Merkel Visit to Focus on Political Openness, Stability

Chancellor Merkel will also meet with some opposition leaders

Germany’s Chancellor Angela Merkel will use her brief visit to Addis Abeba next week to reinforce a message by the international community that Ethiopia needs a broader political openness, which will ensure long term stability in a region of turmoil.

The Chancellor will make her second visit to Ethiopia in nine years to inaugurate the ultramodern complex built for the African Union’s Peace & Security Department. Named after Julius Nyerere, the late Tanzanian president, the building took five years to be completed and close to 32 million euros in investment.

It is designed by the architecture firm, Schuster Architekten, a Dusseldorf based German company, to house 360 staff. It incorporates a modern equipped hall for the Peace & Security Council, a situation room, a continental early warning system and a library.

Erected on a 15,000sqm plot located inside the Union’s headquarters on Roosevelt St., the complex was fully financed by the German government after the AU signed an agreement with Germany in 2007. This came after the latter launched the “Africa Initiative” at the G8 Summit held there in the same year. However, the launching of construction was delayed for a further four years; in February 2011, Prime Minister Hailemariam Desalegn laid the cornerstone, alongside Jean Ping, secretary general of the AU at the time. The actual construction began three months later.

The Germans see the complex as a “shining example of cooperation” with the continent, which deals with a larger portion of the global inter and intrastate conflicts. In the words of Frank W. Steinmeier (PhD), foreign minister of Germany, the building will serve as a seat for the “common goal of silencing the guns on the African continent by 2020”.

The Minister will not accompany her, however; nor will there be any German dignitary. No more than six of Merkel’s aides will arrive with her in Addis Abeba on Monday after midnight, sources disclosed.

Addis Abeba is part of Merkel’s Africa tour, also comprising Mali and Niger. On Tuesday, she will inaugurate, along with Prime Minister Hailemariam, the opening of the complex before she addresses African diplomats inside the Chinese-financed and built complex a few metres from the Julius Nyerere Building. Her address to Africa is likely to focus on the concerns it shares with Europe, such as violent extremism, migration and human trafficking.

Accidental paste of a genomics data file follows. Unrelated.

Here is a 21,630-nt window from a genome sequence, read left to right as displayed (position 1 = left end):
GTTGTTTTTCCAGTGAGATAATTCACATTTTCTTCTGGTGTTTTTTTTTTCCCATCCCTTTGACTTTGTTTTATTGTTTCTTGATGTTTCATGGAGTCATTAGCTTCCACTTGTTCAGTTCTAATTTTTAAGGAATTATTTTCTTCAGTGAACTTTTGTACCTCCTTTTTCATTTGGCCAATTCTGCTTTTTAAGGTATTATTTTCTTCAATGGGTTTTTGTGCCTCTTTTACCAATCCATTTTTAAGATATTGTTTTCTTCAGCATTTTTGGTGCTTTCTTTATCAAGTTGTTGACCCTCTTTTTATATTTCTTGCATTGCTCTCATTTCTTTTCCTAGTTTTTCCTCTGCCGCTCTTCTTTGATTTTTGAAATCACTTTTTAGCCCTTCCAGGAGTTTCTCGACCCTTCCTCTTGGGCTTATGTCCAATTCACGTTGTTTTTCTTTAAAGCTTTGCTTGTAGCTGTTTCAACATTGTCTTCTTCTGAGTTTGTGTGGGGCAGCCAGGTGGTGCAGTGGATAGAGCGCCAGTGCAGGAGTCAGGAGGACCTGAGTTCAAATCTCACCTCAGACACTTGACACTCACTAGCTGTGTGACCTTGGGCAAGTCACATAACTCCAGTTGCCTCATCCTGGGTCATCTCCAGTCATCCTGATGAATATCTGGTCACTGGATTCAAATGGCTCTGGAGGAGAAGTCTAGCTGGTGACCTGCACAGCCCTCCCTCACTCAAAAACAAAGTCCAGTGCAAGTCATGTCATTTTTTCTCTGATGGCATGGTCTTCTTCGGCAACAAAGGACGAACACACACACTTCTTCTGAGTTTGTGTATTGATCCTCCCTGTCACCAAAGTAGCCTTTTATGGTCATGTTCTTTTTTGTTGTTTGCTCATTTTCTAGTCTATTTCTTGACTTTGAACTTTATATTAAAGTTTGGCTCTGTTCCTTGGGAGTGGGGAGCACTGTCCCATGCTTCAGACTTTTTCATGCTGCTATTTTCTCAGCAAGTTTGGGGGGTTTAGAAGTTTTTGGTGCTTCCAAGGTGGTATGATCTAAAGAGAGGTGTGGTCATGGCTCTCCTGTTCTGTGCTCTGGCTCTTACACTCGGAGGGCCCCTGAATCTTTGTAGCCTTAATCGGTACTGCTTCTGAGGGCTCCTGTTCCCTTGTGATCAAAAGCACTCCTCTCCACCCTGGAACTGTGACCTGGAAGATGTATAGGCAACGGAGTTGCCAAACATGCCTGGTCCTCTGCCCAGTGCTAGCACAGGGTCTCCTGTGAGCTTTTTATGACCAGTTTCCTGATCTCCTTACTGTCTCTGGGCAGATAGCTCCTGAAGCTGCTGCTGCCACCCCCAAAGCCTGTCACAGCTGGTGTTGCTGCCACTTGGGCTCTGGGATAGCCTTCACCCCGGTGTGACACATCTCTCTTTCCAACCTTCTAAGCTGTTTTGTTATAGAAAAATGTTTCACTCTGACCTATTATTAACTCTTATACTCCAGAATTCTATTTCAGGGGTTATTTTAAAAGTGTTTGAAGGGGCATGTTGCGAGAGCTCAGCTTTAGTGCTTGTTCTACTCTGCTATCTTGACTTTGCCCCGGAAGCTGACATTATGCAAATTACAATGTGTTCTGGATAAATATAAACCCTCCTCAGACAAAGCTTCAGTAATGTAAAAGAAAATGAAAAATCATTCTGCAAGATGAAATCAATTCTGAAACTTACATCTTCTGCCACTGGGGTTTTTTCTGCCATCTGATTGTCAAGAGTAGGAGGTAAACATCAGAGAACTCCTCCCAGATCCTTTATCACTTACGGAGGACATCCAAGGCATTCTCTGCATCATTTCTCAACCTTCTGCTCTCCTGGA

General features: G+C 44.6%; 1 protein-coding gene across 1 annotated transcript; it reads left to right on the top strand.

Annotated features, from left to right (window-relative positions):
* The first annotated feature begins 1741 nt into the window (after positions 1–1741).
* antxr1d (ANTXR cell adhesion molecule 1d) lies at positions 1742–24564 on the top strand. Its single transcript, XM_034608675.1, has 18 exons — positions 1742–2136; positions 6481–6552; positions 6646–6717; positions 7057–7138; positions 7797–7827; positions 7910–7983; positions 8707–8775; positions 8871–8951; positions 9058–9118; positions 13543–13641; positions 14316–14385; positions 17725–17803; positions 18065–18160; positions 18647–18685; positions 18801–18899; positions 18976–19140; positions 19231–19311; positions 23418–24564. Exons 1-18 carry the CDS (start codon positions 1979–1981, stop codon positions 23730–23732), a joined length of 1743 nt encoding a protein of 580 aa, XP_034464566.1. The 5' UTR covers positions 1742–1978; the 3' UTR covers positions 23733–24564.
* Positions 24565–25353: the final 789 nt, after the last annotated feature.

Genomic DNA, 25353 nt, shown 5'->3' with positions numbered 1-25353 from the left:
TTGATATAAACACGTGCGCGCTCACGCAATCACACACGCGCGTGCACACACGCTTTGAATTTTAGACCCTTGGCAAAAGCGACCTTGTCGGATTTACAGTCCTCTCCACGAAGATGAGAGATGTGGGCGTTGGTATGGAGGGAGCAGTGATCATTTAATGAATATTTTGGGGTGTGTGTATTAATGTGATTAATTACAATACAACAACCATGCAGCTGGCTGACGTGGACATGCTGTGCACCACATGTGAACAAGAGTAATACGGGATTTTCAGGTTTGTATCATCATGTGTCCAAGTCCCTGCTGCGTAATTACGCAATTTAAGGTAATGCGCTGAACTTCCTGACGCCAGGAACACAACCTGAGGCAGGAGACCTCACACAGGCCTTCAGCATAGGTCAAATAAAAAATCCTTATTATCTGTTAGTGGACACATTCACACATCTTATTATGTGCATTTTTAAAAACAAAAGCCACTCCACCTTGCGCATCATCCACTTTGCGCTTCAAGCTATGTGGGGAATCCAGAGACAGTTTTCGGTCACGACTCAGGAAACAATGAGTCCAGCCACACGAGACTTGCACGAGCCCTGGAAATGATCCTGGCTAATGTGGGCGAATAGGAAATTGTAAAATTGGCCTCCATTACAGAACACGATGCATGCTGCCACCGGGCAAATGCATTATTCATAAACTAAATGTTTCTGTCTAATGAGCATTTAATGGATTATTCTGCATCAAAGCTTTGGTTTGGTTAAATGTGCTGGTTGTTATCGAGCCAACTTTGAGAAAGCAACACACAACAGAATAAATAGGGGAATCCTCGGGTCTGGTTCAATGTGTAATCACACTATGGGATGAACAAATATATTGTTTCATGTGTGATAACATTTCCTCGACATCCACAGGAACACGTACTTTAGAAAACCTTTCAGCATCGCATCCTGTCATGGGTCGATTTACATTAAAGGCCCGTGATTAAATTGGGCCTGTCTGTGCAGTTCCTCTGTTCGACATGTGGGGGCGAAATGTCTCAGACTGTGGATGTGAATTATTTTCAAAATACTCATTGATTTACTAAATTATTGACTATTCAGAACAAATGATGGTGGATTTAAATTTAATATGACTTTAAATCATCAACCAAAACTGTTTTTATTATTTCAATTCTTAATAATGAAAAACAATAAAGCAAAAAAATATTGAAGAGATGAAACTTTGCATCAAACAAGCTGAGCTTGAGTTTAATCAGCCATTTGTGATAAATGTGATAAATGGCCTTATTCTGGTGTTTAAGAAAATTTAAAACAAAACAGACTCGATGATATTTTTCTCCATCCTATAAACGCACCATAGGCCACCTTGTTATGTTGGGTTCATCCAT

Merkel will neither address Ethiopia’s Parliament nor pay a courtesy visit to President Mulatu Teshome (PhD), sources disclosed to Fortune. There will also be no business delegation, while the customary bilateral agreements visiting heads of state see their ministers sign will not happen, disclosed these sources.

“It won’t be a business as usual visit,” said a person knowledgeable of the affair.

Germany appears to be troubled with the political crises unfolding in Ethiopia, where government forces have killed over 500 people in the Amhara and Oromia regional states since popular protests began in November 2015.

Merkel’s meeting, scheduled the same day, with Prime Minister Hailemariam is anticipated to be held in a tense environment. She is likely to deliver her message of the need for Ethiopia’s government to broaden the political space and respect human rights while dealing with dissidents and political opponents, according to sources.

Tewelde Mulugeta, spokesperson for the Ministry of Foreign Affairs, however, looks forward to a cordial talk between the two leaders, focusing on “issues of sustainable development, Ethiopia’s role in ensuring peace and security in the Horn of Africa region, illegal migration and the development of industrial parks”.

Hailemariam has won a major concession last month from United Kingdom government and the World Bank as well as the European bank to build two industrial parks in Ethiopia in a bid to absorb no less than 100,000 workers. Projected to cost half a billion dollars, these parks will be committed to offer 30pc of the labor opportunity for refugees coming from Eritrea and South Sudan.

Perhaps in her bid to hit her message home, Merkel is scheduled to see close to six Ethiopians from non-governmental organisations and opposition leaders hours before her departure, late in the afternoon on Tuesday. Among the latter are Beyene Petros (Prof.) and Merera Gudina (PhD), who are both veteran opposition leaders from Medrek. Both have declined to comment on the planned meeting when approached by Fortune.

So too did the spokesperson from the Foreign Office refrain from making any statement on this unprecedented meeting of a foreign head of state with members of the opposition.



By Tamrat G. Giorgis
Fortune Staff Writer

Published on Oct 11,2016 [ Vol 17 ,No 858]



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